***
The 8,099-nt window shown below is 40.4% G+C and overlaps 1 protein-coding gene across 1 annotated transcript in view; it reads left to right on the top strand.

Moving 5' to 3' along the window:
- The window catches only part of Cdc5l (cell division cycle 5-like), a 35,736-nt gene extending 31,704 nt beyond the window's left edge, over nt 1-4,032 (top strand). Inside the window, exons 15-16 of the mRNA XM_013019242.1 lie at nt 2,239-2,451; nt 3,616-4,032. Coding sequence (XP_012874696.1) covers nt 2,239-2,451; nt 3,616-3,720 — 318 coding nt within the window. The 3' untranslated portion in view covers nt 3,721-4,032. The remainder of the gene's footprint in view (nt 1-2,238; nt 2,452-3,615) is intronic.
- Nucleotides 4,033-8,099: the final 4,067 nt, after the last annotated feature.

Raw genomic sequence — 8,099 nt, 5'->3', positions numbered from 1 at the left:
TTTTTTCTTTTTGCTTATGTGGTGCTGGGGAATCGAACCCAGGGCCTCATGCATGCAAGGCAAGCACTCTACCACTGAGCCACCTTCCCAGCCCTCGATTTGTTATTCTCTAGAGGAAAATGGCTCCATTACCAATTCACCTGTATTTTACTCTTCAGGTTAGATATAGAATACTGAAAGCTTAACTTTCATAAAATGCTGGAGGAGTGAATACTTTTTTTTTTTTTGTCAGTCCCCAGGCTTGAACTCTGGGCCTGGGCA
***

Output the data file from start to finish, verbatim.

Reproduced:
The 8,099-nt window shown below is 40.4% G+C and overlaps 1 protein-coding gene across 1 annotated transcript in view; it reads left to right on the top strand.

Moving 5' to 3' along the window:
- The window catches only part of Cdc5l (cell division cycle 5-like), a 35,736-nt gene extending 31,704 nt beyond the window's left edge, over nt 1-4,032 (top strand). Inside the window, exons 15-16 of the mRNA XM_013019242.1 lie at nt 2,239-2,451; nt 3,616-4,032. Coding sequence (XP_012874696.1) covers nt 2,239-2,451; nt 3,616-3,720 — 318 coding nt within the window. The 3' untranslated portion in view covers nt 3,721-4,032. The remainder of the gene's footprint in view (nt 1-2,238; nt 2,452-3,615) is intronic.
- Nucleotides 4,033-8,099: the final 4,067 nt, after the last annotated feature.

Raw genomic sequence — 8,099 nt, 5'->3', positions numbered from 1 at the left:
TTTTTTCTTTTTGCTTATGTGGTGCTGGGGAATCGAACCCAGGGCCTCATGCATGCAAGGCAAGCACTCTACCACTGAGCCACCTTCCCAGCCCTCGATTTGTTATTCTCTAGAGGAAAATGGCTCCATTACCAATTCACCTGTATTTTACTCTTCAGGTTAGATATAGAATACTGAAAGCTTAACTTTCATAAAATGCTGGAGGAGTGAATACTTTTTTTTTTTTTGTCAGTCCCCAGGCTTGAACTCTGGGCCTGGGCA